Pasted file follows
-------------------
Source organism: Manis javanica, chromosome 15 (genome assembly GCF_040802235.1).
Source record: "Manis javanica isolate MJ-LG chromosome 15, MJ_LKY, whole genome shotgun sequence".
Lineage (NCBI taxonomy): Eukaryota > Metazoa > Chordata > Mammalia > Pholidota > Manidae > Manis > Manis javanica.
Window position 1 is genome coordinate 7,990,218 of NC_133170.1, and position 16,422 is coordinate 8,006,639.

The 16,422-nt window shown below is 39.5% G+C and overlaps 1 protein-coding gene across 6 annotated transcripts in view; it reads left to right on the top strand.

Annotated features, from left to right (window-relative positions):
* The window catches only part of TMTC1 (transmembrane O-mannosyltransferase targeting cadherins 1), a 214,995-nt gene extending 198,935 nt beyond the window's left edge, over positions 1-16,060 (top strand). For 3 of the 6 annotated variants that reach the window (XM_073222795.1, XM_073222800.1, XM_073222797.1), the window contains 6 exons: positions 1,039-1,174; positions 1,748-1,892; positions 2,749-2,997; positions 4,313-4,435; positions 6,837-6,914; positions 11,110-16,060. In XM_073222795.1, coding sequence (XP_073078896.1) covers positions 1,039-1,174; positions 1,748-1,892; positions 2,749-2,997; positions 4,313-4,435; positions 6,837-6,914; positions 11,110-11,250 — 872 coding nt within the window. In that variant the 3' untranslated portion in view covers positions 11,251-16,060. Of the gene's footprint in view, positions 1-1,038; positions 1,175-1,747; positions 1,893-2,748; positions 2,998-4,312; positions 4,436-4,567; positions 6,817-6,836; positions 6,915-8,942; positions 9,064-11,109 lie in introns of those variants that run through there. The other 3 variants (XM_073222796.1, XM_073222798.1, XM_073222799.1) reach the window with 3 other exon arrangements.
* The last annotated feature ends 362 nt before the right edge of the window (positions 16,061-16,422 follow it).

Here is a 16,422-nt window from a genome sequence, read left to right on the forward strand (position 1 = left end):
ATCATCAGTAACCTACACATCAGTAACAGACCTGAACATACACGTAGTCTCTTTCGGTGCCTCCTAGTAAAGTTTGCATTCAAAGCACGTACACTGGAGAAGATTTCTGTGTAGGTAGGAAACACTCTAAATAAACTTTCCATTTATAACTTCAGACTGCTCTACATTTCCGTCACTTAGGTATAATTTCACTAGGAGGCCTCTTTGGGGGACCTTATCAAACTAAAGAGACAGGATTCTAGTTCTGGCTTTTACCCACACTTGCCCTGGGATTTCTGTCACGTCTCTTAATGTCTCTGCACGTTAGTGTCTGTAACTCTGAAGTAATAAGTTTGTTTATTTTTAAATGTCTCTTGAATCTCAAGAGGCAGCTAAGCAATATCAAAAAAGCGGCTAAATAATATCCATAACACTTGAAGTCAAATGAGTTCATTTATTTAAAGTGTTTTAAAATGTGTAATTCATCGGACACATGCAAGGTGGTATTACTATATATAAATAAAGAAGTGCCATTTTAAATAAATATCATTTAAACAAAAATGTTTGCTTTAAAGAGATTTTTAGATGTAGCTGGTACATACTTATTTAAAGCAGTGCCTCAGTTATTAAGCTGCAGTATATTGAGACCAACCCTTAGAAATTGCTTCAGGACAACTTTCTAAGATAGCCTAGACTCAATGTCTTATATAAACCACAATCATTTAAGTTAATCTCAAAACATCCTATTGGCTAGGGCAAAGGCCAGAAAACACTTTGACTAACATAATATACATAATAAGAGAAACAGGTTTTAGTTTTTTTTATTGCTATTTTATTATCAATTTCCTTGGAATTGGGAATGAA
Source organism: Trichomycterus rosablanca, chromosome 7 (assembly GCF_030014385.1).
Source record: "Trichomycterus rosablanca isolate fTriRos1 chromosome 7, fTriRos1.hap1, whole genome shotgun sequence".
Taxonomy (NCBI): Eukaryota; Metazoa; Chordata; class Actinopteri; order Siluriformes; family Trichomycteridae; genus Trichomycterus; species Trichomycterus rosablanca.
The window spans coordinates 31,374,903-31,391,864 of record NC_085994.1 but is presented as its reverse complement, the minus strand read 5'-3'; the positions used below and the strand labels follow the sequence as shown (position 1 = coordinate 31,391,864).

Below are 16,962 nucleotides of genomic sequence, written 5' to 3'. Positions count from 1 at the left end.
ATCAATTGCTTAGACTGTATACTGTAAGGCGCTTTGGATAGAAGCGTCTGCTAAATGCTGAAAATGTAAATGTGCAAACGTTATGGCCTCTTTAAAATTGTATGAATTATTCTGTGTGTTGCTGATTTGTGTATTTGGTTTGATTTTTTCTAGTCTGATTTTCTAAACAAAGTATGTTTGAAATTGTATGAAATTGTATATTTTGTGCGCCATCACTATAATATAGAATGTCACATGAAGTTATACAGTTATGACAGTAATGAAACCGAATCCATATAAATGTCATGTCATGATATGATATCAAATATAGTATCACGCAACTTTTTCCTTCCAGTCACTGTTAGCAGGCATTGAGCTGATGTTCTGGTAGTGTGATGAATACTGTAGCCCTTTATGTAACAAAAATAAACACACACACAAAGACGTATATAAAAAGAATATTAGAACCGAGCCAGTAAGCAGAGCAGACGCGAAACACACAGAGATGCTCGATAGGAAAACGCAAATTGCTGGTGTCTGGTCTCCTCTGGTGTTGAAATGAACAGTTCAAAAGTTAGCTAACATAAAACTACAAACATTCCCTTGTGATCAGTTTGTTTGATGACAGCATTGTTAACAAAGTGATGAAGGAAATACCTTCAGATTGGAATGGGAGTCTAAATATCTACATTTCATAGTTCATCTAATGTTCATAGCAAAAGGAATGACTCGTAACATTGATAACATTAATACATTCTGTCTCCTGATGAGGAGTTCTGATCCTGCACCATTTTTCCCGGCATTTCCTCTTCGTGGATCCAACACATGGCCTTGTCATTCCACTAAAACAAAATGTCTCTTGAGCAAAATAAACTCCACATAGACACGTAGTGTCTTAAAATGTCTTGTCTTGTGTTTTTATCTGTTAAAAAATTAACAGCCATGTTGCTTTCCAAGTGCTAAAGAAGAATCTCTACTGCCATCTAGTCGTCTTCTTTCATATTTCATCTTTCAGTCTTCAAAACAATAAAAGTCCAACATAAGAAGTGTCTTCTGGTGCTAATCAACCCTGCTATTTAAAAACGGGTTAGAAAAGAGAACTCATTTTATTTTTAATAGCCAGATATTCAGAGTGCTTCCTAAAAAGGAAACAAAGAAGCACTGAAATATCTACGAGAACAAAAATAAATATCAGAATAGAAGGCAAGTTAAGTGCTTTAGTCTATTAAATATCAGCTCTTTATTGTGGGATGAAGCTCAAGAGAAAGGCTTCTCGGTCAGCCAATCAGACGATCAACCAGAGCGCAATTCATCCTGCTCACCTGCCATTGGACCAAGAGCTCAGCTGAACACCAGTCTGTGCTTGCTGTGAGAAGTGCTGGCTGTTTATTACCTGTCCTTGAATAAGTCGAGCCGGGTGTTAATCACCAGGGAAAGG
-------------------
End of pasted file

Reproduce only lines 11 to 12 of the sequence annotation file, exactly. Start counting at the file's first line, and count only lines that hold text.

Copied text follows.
Source organism: Trichomycterus rosablanca, chromosome 7 (assembly GCF_030014385.1).
Source record: "Trichomycterus rosablanca isolate fTriRos1 chromosome 7, fTriRos1.hap1, whole genome shotgun sequence".